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The Tribunal for Putin (T4P) global initiative was set up in response to the all-out war launched by Russia against Ukraine in February 2022.

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Horrific sentences against Crimean Solidarity journalists for telling the world of Russia’s crimes in occupied Crimea

02.02.2024   
Halya Coynash
All of those implicated in this final attack on Crimean Tatar civic journalists and activists should be named and placed under international sanctions

From top left clockwise Enver Ametov, Yashar Muyedinov, Ruslan Suleimanov, Osman Arifmemetov and Rustem Sheikhaliev Photo Crimean Solidarity

From top left clockwise Enver Ametov, Yashar Muyedinov, Ruslan Suleimanov, Osman Arifmemetov and Rustem Sheikhaliev Photo Crimean Solidarity

Russia’s most brazen attack to date on the Crimean Tatar human rights movement ended on 1 February with 13 and 14-year sentences upheld against three Crimean Solidarity journalists Osman Arifmemetov; Rustem Sheikhaliev  and Ruslan Suleimanov and two civic activists – Enver Ametov and Yawar Muyedinov.  They and 20 other Crimean Tatars were arrested solely for their civic stand and their refusal to remain silent about the repression that Russia has brought to occupied Crimea.  The mass arrests elicited international condemnation of Russia’s use of ‘terrorism’ charges to crush human rights activism.  Russia’s only response was to try to deflect publicity by sentencing the men in five cloned ‘trials’, with the sentences from the last of these having now, tragically, come into force.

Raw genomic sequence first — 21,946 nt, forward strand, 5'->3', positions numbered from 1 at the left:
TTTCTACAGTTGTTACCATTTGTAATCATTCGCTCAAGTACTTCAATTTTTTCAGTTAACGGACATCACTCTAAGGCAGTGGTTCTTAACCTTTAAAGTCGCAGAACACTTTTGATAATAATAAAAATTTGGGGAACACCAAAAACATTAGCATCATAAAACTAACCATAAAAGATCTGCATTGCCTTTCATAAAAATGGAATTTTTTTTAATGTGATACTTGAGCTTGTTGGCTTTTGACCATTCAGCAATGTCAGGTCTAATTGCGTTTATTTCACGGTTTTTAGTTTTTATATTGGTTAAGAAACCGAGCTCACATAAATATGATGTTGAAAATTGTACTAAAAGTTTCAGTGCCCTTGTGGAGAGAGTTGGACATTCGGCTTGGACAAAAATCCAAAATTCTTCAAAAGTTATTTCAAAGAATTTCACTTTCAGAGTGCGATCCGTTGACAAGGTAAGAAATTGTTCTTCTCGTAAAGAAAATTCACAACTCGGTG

These were ‘trials’ in name alone, since a ‘guilty’ verdict was essentially clear back on 27 March 2019 when armed and masked enforcement officers burst into Crimean Tatar homes and prevented lawyers from being present while they carried out ‘searches’.  The only thing the FSB was ever looking for was so-called ‘prohibited literature’, which in the majority of cases the FSB bring themselves and pretend to find.